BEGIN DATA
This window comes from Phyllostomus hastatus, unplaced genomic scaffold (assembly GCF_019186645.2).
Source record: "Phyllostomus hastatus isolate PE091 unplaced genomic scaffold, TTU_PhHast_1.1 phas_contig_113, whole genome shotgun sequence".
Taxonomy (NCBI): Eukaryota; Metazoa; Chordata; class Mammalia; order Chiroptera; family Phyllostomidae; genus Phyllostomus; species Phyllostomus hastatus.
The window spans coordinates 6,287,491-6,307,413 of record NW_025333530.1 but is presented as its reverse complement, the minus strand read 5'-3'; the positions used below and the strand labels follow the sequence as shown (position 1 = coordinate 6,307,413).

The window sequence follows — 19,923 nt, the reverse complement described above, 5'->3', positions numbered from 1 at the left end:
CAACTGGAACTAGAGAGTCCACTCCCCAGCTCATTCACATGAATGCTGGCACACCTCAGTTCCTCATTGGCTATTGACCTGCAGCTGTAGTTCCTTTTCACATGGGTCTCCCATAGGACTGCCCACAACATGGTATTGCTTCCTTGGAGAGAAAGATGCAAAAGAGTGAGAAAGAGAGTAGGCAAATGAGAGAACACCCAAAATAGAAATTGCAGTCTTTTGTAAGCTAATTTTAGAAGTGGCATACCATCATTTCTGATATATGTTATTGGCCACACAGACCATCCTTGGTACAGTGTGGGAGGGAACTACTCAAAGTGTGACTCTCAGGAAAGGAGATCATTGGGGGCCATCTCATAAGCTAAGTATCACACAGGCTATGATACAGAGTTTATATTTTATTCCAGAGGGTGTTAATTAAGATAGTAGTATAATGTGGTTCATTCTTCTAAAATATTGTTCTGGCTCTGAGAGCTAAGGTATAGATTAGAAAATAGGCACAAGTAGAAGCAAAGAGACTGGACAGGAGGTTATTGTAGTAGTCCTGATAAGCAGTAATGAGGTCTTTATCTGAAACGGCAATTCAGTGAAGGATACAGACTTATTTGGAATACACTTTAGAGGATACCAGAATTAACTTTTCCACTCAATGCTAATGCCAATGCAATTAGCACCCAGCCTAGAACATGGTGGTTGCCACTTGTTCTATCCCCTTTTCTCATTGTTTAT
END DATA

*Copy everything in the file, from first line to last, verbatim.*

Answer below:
This window comes from Phyllostomus hastatus, unplaced genomic scaffold (assembly GCF_019186645.2).
Source record: "Phyllostomus hastatus isolate PE091 unplaced genomic scaffold, TTU_PhHast_1.1 phas_contig_113, whole genome shotgun sequence".
Taxonomy (NCBI): Eukaryota; Metazoa; Chordata; class Mammalia; order Chiroptera; family Phyllostomidae; genus Phyllostomus; species Phyllostomus hastatus.
The window spans coordinates 6,287,491-6,307,413 of record NW_025333530.1 but is presented as its reverse complement, the minus strand read 5'-3'; the positions used below and the strand labels follow the sequence as shown (position 1 = coordinate 6,307,413).

The window sequence follows — 19,923 nt, the reverse complement described above, 5'->3', positions numbered from 1 at the left end:
CAACTGGAACTAGAGAGTCCACTCCCCAGCTCATTCACATGAATGCTGGCACACCTCAGTTCCTCATTGGCTATTGACCTGCAGCTGTAGTTCCTTTTCACATGGGTCTCCCATAGGACTGCCCACAACATGGTATTGCTTCCTTGGAGAGAAAGATGCAAAAGAGTGAGAAAGAGAGTAGGCAAATGAGAGAACACCCAAAATAGAAATTGCAGTCTTTTGTAAGCTAATTTTAGAAGTGGCATACCATCATTTCTGATATATGTTATTGGCCACACAGACCATCCTTGGTACAGTGTGGGAGGGAACTACTCAAAGTGTGACTCTCAGGAAAGGAGATCATTGGGGGCCATCTCATAAGCTAAGTATCACACAGGCTATGATACAGAGTTTATATTTTATTCCAGAGGGTGTTAATTAAGATAGTAGTATAATGTGGTTCATTCTTCTAAAATATTGTTCTGGCTCTGAGAGCTAAGGTATAGATTAGAAAATAGGCACAAGTAGAAGCAAAGAGACTGGACAGGAGGTTATTGTAGTAGTCCTGATAAGCAGTAATGAGGTCTTTATCTGAAACGGCAATTCAGTGAAGGATACAGACTTATTTGGAATACACTTTAGAGGATACCAGAATTAACTTTTCCACTCAATGCTAATGCCAATGCAATTAGCACCCAGCCTAGAACATGGTGGTTGCCACTTGTTCTATCCCCTTTTCTCATTGTTTAT